It will forgive you if you don’t water it for weeks but succumb to rot quickly if the potting mix retains too much water.
Good drainage means ensuring there is the right amount of water and air around the roots of a plant.
If the plant roots are too saturated with water, they will not get enough air and begin to rot.
Similarly, the plant’s leaves begin to wilt if there isn’t enough water. Unless you forget to water your split rock plant for months, that won’t happen.
You only have to water a Pleiospilos nelii three or four times a year.
When you water a container plant, you must ensure that all the soil gets wet. If not, then only the top will get wet, and the remainder will remain dry. The roots at the bottom of the pot will not get any water and will start dying.
While that is the same for most other succulents, this plant requires even more care so that it is not overwatered. If water is retained in the cactus mix for too long, it will not allow the older leaves to fall.
That eventually leads to it remaining while the new pair of center leaves grow. Then the plant will rot shortly.
That is why we water generously until it trickles out of the drainage holes. This is when proper draining soil comes in handy.
To avoid rot or leaf retention, the soil must lose all excess water as soon as possible. That means the Pleiospilos nelii soil or mineral mix should not contain more than 10% organic material.
The rest of the cactus mix should be drainage material like rocks, perlite, sand, or sphagnum peat moss. The plant will grow well in a rocky soil mix.
It also looks aesthetically pleasing to see stone mimicry succulents on top of rocky soil. You can buy pretty colored rocks for the top.
If you aren’t confident enough to mix your own soil mix, you can buy it online or at the gardening store.
Products like black gold cactus mix can be used straight out of the bag.
However, you could alter them by mixing different soil amendments at your discretion. Add more pebbles or vermiculite if need be.
How Pot Size Influences drainage
Another thing you must be mindful of is the size of the pot you choose. If your pot is too big, even if you use well-draining soil, the plant will not use up all the water in time.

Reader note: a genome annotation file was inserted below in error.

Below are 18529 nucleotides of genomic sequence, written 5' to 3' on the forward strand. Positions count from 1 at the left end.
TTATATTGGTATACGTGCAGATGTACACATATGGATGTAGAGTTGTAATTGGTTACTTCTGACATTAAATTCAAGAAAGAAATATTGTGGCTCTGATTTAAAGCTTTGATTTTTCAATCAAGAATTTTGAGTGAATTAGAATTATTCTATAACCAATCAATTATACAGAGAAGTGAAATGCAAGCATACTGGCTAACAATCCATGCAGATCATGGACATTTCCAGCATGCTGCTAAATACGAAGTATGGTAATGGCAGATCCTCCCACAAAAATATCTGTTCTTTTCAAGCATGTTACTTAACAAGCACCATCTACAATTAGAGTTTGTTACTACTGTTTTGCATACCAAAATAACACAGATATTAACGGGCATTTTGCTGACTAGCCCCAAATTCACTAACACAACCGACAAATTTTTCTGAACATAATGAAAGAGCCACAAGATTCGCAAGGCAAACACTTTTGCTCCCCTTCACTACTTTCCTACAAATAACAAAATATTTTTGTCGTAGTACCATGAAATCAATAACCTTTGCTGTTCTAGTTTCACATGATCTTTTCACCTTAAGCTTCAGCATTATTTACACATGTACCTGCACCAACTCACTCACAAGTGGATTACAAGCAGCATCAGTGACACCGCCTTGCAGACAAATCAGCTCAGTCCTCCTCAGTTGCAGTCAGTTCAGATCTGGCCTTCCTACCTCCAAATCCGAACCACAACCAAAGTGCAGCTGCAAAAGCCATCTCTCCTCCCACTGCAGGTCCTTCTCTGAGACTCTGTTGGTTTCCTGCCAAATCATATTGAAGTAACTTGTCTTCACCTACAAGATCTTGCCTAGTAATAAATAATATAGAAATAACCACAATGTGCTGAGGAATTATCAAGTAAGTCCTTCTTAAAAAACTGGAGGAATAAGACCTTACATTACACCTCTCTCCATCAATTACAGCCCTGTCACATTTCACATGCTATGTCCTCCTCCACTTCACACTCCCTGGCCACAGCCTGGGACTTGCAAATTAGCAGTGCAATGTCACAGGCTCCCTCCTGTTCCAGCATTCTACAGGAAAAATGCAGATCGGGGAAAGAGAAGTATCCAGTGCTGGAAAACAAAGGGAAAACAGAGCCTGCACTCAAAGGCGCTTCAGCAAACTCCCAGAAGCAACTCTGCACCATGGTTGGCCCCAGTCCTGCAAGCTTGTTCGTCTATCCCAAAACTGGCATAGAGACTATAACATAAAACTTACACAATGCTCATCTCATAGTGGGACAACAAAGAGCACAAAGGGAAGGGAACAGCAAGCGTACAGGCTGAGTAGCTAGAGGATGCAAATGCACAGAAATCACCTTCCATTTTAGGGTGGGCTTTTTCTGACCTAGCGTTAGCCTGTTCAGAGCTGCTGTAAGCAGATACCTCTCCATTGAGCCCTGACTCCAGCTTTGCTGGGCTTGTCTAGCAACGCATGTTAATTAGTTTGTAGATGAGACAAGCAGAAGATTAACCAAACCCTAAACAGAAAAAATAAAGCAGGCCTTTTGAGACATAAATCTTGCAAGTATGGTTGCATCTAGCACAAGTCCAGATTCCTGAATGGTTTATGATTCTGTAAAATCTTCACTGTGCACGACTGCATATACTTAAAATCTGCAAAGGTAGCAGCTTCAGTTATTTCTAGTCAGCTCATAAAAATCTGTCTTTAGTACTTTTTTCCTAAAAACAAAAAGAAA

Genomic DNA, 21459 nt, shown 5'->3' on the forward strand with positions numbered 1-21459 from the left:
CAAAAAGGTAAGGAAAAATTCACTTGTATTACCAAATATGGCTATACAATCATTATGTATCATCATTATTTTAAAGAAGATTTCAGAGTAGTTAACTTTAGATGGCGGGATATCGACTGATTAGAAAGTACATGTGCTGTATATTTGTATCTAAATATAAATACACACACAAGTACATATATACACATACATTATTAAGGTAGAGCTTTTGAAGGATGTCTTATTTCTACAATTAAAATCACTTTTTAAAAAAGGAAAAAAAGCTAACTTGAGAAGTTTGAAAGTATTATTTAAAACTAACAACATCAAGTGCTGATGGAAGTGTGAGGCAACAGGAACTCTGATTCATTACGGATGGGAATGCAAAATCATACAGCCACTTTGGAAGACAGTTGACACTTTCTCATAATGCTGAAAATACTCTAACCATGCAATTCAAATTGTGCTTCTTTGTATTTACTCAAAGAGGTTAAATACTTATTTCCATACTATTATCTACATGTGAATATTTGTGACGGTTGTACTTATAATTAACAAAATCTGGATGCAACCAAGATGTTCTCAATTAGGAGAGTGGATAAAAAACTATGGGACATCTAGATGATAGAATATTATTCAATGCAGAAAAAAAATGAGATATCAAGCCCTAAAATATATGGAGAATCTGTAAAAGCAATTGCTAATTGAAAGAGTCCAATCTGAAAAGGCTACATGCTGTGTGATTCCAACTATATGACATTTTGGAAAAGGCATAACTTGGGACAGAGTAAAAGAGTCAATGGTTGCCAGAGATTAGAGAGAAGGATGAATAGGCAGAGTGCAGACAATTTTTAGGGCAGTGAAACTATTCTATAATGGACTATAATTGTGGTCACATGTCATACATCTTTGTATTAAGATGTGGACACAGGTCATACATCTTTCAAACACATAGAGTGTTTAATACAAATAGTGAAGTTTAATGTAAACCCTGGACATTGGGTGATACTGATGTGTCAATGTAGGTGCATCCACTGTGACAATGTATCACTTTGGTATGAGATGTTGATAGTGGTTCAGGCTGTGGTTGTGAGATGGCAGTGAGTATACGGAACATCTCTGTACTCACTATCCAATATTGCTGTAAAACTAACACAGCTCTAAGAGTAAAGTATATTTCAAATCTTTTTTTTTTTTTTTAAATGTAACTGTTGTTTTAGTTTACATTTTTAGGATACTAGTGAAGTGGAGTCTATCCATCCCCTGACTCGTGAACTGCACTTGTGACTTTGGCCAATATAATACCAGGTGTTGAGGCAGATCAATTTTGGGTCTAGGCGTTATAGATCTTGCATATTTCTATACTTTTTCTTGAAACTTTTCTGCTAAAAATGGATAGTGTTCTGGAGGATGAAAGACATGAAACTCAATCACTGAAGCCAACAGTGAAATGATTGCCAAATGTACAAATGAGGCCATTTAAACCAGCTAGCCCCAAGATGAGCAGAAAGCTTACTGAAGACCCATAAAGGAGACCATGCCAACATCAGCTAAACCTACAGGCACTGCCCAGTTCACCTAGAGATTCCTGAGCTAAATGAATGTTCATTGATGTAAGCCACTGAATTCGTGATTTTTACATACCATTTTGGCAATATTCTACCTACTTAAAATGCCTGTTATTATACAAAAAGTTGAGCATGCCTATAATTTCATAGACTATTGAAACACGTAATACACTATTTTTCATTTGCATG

If you want to find the best pot for Split rock succulent growing, ensure it’s long. Since the Pleiospilos nelii plant has a long tap root, it needs ample space to grow down.
The soil’s drainage will be compromised if the pot is too wide. So a tall pot with a small diameter is the best choice.
Growing Stone Mimicry Succulents From Seeds
Watching your seeds germinate into a new plant is exciting. You can grow split rock plants by sowing the seeds in the summer.
Keep your pot in a warm place. To ensure your seeds grow, soak them in water for twenty-four hours before planting them in the soil.
That will help them get adequately hydrated.
In a few weeks, you will start seeing two small leaves begin to grow slowly. You will see two fleshy leaves by the end of the active-growth season.
during the dormant season, water the plant only when you see the lease are beginning to shrivel. The plant’s second set of leaves will begin growing in the early spring.
You can collect split rock seeds from the seed pod of your existing mother plant. However, you can also buy them online. The seed pod forms after the flower petals fall off.
Propagating Stone Mimicry Plants
You can propagate several plants from the same mother plant. As with other plants, you will need a sharp knife and a pot for the new plant.
Before the new growing period begins the next spring, you can remove the old leaves to propagate into new plants.
To do so, take a sharp knife and remove one or both of its old leaves. Place it in a dry place for a couple of days until it develops a callous or scab.
We do that to ensure the leaf does not rot.
If we place it in the new pot right away, it could rot. The new split rock grows along the new set of leaves in the mother plant.
If you over-watered your Pleiospilos nelii split rock during the winter, then you are about to face the new growing period with an extra pair of leaves.
Usually, that means certain doom for your plant since it will rot as the new leaves grow.
However, you can save the plant by removing the extra leaves and using them to propagate more split rocks.
If you have a popular cultivar like a royal flush, you could sell the new plants too.
Split Rock Flowering
Split rock flowers are daisy-like and yellow. The split rock plant is perennial, meaning they have a yearly blooming cycle.
The flower bud starts growing after the brand-new pair of leaves has fully grown.
Like most succulents, the flowers are much bigger than the rest of the plant. Once the flower bud mature, they bloom.
The flowers open during the day and close at night.
Get this plant if you want to enjoy a subtle coconut smell in your home in late August or early September. The Pleiospilos nelii bright yellow-orange daisy is bound to make everyone who sees it smile.
Some rare cultivars also have bright pink flowers.
The liver plant, existing only in exclusive private collections, has pale pink leaves.
To Wrap It Up
Rock plants are fascinating, unique, impressive, and sometimes elusive. They are the best beginner-friendly plants for your collection. With minimal watering and bright indirect light, you can grow your own.
They have beautiful flowers too!